Our research team primarily studies anxiety disorders, although other areas of clinical research are also conducted. The lab usually consists of around 5 to 6 graduate students and 4 to 5 undergraduate students, although that number varies from year to year. Our lab is a prolific research team. Each semester several research projects are being conducted, many of these resulting in conference presentations and manuscripts. To see a list of select publications, please visit the publications section of this website. To see a list of conference presentations, please visit the conference presentation section of this website.
Dr. Valentiner, what are your research interests?
My research examines cognitive and emotional factors related to anxiety, anxiety disorders, and change in anxiety during treatment, addressing questions such as: what are the mechanisms of change in effective therapies for anxiety disorders?; what are the implications of these mechanisms for how we understand the psychopathology, including etiology and maintenance?; and how can treatment and prevention be improved based on what we learn about mechanisms of change?
Information processing theory provides an important foundation for my understanding the process of change during exposure therapy for anxiety conditions. Using this foundation, my past research has examined the process of fear reduction during exposure and cognitive, emotional, and behavioral factors that are involved in the maintenance of anxiety disorders. The goal of this research is to better understand pathological fear and anxiety, and the mechanisms by which pathological fear and anxiety decrease over time and during treatment.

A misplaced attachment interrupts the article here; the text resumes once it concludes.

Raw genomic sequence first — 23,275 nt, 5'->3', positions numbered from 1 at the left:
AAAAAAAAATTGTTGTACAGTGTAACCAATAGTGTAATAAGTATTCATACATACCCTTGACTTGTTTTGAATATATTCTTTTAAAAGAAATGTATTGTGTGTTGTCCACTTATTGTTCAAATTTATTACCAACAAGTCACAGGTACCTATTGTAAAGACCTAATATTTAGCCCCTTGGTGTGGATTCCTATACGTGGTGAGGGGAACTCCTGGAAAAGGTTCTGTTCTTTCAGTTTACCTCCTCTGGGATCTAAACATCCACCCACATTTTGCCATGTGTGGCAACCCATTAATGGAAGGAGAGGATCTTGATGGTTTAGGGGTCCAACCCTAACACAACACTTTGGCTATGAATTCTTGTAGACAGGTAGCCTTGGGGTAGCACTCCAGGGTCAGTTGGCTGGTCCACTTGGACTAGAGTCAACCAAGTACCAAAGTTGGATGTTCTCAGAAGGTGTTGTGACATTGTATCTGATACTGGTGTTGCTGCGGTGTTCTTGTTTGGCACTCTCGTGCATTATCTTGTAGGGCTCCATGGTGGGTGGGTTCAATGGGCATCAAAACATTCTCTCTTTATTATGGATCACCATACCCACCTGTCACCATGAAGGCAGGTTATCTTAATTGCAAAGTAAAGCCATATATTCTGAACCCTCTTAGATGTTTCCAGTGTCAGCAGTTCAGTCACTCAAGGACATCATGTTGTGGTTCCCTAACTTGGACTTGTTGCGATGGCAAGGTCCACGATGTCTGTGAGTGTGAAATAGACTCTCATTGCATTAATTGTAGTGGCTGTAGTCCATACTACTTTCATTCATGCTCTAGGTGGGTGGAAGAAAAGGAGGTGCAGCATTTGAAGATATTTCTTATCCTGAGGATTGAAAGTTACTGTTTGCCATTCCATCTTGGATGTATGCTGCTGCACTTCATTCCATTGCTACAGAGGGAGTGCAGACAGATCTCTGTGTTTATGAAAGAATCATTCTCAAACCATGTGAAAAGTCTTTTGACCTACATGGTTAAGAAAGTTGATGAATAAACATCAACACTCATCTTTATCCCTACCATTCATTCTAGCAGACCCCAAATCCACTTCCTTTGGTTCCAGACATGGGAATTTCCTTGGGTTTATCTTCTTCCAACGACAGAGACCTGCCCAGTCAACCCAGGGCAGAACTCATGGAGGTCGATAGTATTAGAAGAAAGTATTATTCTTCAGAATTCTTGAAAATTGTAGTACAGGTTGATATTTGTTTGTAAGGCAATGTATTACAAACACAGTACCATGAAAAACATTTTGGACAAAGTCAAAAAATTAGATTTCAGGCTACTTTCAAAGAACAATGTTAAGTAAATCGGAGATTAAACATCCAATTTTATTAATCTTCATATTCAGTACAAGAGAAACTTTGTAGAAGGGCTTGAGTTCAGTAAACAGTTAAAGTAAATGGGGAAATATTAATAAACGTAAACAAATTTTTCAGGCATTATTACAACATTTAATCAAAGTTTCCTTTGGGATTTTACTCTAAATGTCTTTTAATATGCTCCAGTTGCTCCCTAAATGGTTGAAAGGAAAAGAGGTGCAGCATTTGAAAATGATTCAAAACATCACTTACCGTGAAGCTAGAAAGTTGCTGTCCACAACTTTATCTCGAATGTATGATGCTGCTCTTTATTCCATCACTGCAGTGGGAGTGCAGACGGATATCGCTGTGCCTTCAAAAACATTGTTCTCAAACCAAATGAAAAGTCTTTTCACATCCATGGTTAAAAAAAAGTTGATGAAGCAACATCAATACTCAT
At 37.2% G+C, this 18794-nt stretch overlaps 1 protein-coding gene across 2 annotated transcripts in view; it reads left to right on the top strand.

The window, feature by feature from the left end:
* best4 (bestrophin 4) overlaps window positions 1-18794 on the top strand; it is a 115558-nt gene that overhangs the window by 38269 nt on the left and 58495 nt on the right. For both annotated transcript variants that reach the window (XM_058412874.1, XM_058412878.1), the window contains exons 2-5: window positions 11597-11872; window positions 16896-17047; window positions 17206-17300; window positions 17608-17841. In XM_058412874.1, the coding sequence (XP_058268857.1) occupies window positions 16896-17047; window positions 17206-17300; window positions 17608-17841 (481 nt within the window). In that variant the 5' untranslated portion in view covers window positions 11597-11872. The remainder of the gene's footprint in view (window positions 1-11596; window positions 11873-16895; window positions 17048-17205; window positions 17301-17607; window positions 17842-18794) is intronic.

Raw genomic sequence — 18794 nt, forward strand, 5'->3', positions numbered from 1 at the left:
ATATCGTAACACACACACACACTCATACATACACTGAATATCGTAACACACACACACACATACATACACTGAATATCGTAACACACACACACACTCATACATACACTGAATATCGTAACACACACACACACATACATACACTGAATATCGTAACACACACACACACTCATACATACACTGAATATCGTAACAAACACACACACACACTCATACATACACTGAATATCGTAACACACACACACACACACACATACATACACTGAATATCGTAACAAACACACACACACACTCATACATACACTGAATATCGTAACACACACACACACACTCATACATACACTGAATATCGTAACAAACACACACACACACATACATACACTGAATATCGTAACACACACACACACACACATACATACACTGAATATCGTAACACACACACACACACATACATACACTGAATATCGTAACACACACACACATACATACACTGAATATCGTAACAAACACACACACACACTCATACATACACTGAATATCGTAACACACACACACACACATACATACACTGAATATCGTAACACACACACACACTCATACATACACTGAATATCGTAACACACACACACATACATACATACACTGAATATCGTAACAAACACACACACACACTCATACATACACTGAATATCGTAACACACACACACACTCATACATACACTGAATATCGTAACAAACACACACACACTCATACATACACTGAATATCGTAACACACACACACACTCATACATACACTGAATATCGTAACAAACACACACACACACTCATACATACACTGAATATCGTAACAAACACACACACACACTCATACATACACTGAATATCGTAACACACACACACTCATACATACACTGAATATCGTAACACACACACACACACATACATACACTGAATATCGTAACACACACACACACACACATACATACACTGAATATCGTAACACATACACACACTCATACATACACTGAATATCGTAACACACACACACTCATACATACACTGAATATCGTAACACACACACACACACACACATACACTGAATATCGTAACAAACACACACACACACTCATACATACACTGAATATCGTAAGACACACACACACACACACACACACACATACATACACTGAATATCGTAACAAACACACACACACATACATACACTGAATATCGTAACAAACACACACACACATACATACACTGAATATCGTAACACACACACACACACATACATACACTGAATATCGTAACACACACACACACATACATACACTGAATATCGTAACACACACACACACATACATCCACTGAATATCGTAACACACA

An important program of research in my lab involves the development of an early intervention for social anxiety. My clinical research team is currently implementing an intervention for incoming college freshmen at NIU, and developing an intervention for social anxiety in high school and middle school students. The goal of this line of research is to develop and disseminate effective and usable treatments during the early course of social anxiety disorder, and to better understand the psychological, interpersonal and academic consequences of social anxiety during the early course of the disorder.
My graduate students are working on projects related to how social anxiety effects the interpretation of positive social events; the role of safety behaviors in social anxiety; identity and self-injury behavior; distinct etiological pathways in hypochondriasis; the application of terror management theory to obsessive compulsive disorder; test anxiety; and other topics. One area of research that I need help with is the implementation of an early intervention program for socially anxious students as they make the transition to a new educational institution (such as from middle school to high school, and high school to college). I am also doing some work related to test anxiety, and doing some reading and writing about brain areas (e.g., the anterior cingulate cortext) and cognitive factors (e.g., error detection and rumination) in the etiology and maintenance of post-traumatic stress disorder, and other anxiety conditions. I am also interested in other topics, including racism and antiracism, and pseudoscience and parapsychology.